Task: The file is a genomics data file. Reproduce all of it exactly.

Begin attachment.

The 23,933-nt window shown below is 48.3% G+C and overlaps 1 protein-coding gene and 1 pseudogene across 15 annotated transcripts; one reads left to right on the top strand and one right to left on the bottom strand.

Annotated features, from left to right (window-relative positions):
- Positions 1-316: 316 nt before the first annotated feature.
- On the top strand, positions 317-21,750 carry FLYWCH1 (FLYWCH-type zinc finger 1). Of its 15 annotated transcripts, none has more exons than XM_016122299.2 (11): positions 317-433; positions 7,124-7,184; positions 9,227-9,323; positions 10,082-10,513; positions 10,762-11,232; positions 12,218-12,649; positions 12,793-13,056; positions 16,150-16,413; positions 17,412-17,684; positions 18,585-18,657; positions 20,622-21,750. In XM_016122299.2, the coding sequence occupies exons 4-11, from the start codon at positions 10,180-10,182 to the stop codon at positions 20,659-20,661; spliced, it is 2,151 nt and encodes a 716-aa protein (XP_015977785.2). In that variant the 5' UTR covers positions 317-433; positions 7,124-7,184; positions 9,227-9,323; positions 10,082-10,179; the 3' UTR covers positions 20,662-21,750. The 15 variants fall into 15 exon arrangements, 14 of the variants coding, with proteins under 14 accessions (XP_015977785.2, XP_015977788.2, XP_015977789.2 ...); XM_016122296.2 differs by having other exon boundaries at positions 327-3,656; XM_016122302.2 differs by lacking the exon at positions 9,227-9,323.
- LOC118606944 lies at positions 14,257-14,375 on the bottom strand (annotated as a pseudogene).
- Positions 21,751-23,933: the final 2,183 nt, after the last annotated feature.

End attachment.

The 23,933-nt window shown below is 48.3% G+C and overlaps 1 protein-coding gene and 1 pseudogene across 15 annotated transcripts; one reads left to right on the top strand and one right to left on the bottom strand.

Annotated features, from left to right (window-relative positions):
- Positions 1-316: 316 nt before the first annotated feature.
- On the top strand, positions 317-21,750 carry FLYWCH1 (FLYWCH-type zinc finger 1). Of its 15 annotated transcripts, none has more exons than XM_016122299.2 (11): positions 317-433; positions 7,124-7,184; positions 9,227-9,323; positions 10,082-10,513; positions 10,762-11,232; positions 12,218-12,649; positions 12,793-13,056; positions 16,150-16,413; positions 17,412-17,684; positions 18,585-18,657; positions 20,622-21,750. In XM_016122299.2, the coding sequence occupies exons 4-11, from the start codon at positions 10,180-10,182 to the stop codon at positions 20,659-20,661; spliced, it is 2,151 nt and encodes a 716-aa protein (XP_015977785.2). In that variant the 5' UTR covers positions 317-433; positions 7,124-7,184; positions 9,227-9,323; positions 10,082-10,179; the 3' UTR covers positions 20,662-21,750. The 15 variants fall into 15 exon arrangements, 14 of the variants coding, with proteins under 14 accessions (XP_015977785.2, XP_015977788.2, XP_015977789.2 ...); XM_016122296.2 differs by having other exon boundaries at positions 327-3,656; XM_016122302.2 differs by lacking the exon at positions 9,227-9,323.
- LOC118606944 lies at positions 14,257-14,375 on the bottom strand (annotated as a pseudogene).
- Positions 21,751-23,933: the final 2,183 nt, after the last annotated feature.